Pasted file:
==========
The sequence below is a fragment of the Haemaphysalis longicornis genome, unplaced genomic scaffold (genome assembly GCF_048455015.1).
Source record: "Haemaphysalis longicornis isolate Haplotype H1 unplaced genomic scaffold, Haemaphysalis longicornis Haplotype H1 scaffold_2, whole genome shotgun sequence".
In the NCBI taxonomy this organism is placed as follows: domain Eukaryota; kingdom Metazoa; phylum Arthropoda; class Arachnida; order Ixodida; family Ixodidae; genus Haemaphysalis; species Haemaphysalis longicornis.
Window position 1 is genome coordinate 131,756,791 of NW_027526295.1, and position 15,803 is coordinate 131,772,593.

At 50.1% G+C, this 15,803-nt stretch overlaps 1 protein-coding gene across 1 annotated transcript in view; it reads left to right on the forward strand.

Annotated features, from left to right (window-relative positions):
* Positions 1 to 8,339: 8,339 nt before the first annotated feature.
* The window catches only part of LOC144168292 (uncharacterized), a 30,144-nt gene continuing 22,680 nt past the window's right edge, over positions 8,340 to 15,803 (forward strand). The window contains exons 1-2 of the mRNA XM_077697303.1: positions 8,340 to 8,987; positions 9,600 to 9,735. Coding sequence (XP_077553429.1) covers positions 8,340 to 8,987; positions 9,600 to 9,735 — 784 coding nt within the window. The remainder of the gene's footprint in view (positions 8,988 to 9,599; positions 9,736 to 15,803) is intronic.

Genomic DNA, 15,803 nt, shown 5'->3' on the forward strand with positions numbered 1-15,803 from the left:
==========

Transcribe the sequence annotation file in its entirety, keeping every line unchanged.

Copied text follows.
The sequence below is a fragment of the Haemaphysalis longicornis genome, unplaced genomic scaffold (genome assembly GCF_048455015.1).
Source record: "Haemaphysalis longicornis isolate Haplotype H1 unplaced genomic scaffold, Haemaphysalis longicornis Haplotype H1 scaffold_2, whole genome shotgun sequence".
In the NCBI taxonomy this organism is placed as follows: domain Eukaryota; kingdom Metazoa; phylum Arthropoda; class Arachnida; order Ixodida; family Ixodidae; genus Haemaphysalis; species Haemaphysalis longicornis.
Window position 1 is genome coordinate 131,756,791 of NW_027526295.1, and position 15,803 is coordinate 131,772,593.

At 50.1% G+C, this 15,803-nt stretch overlaps 1 protein-coding gene across 1 annotated transcript in view; it reads left to right on the forward strand.

Annotated features, from left to right (window-relative positions):
* Positions 1 to 8,339: 8,339 nt before the first annotated feature.
* The window catches only part of LOC144168292 (uncharacterized), a 30,144-nt gene continuing 22,680 nt past the window's right edge, over positions 8,340 to 15,803 (forward strand). The window contains exons 1-2 of the mRNA XM_077697303.1: positions 8,340 to 8,987; positions 9,600 to 9,735. Coding sequence (XP_077553429.1) covers positions 8,340 to 8,987; positions 9,600 to 9,735 — 784 coding nt within the window. The remainder of the gene's footprint in view (positions 8,988 to 9,599; positions 9,736 to 15,803) is intronic.

Genomic DNA, 15,803 nt, shown 5'->3' on the forward strand with positions numbered 1-15,803 from the left: